7. Be able to determine if circumstances are beyond the company's control. For example, some areas are prone to blackouts of electricity. The company should be responsible to their response to the situation: how long did they wait before checking on guests (a reasonable time would be 1/2 hour if the area has them all the time), are there flashlights in the room (to indicate they are prepared), is there information in the room that this happens often, etc. The company should not be responsible for the the blackout itself (unless they don't have a backup generator for their computer system). Again, it's their response.

8. If you know a company fairly well, such as a hotel chain, an airline, or a restaurant group that specializes in fine dining, pay attention to a high number of negative or medium reviews. It could be that particular location has an issue. Again, read the negative and medium reviews.


River raft excursion

9. The best reviews will be the ones that describe the experience with details. Then, you can make your own determination. For example, many cruise excursions promise a drink, transportation and a meal. Many people imagine a top shelf cocktail in a glass, a premium bus with WiFi and an endless buffet featuring steak and lobster. The reality is you will get a rum punch, with a lot of ice in a plastic cup, adequate transportation (usually a coach bus or a comfy van, but it depends on how far the destination is) and a one time plate, almost always rice and peas and chicken in the Caribbean. Lately, the excursions have included a bottle of water. Seasoned travelers will say that the excursion was good if the purpose of the trip was fulfilled: they snorkeled, they got their historical tour, they shopped until they dropped, etc. Complainers will say that they got a cheap drink and a bus with no bathroom (which is really a good thing, by the way). It's all about perspective.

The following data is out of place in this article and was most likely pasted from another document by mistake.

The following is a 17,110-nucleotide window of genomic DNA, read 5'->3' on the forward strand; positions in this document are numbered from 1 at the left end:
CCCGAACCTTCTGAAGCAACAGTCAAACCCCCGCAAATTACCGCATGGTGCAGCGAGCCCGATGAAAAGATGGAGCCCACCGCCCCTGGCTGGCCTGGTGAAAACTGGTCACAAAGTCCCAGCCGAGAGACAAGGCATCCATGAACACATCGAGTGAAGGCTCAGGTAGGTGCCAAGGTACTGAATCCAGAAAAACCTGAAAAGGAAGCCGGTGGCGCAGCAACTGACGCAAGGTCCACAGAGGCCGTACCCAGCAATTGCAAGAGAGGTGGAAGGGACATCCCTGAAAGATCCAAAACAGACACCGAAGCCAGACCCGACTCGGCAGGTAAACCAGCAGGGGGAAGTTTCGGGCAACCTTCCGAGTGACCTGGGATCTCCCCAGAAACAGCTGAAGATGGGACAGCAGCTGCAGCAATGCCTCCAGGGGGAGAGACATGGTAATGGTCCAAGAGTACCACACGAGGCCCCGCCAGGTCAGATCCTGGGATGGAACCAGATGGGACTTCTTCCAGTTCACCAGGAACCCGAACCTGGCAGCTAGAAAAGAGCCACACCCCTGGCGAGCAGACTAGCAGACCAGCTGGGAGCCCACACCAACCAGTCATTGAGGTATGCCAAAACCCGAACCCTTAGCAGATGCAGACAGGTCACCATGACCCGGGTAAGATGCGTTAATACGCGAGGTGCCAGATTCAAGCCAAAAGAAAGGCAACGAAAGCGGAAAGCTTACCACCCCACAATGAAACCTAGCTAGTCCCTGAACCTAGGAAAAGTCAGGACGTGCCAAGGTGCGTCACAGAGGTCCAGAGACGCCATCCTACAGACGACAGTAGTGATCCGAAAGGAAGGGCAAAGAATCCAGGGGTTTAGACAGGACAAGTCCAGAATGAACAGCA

Another example is European travel by those from outside that region. Rooms are smaller, there might not be air conditioning and there might not be an elevator (the lift). The room is also likely to have less furniture, no carpeting and spotty WiFi. Someone who is not experienced will be likely to give a low rating regardless of the hospitality of the staff, the location of the hotel and the cleanliness and security of the property.

10. As your travel become more varied, you will be able decide more effectively which reviews and ratings actually will help to plan your trip better. Good luck and Happy Travels!


Copyright Disclaimer under section 107 if the copyright act of 1976, allowance is made for "fair use" for purposes such as criticism, comment, news reporting, teaching, scholarship, and research. Fair use is a use permitted by copyright statute that might otherwise be infringing. Non-profit, educational or personal use tips the balance in favor of fair use.

 This review is my personal opinion. I have Booking links. I am an Amazon Associate.

Saturday, October 24, 2020

The NYC Traveler in NYC: New York Botanical Garden

  Latest COVID-19 Travel News



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The NYC Traveler in NYC: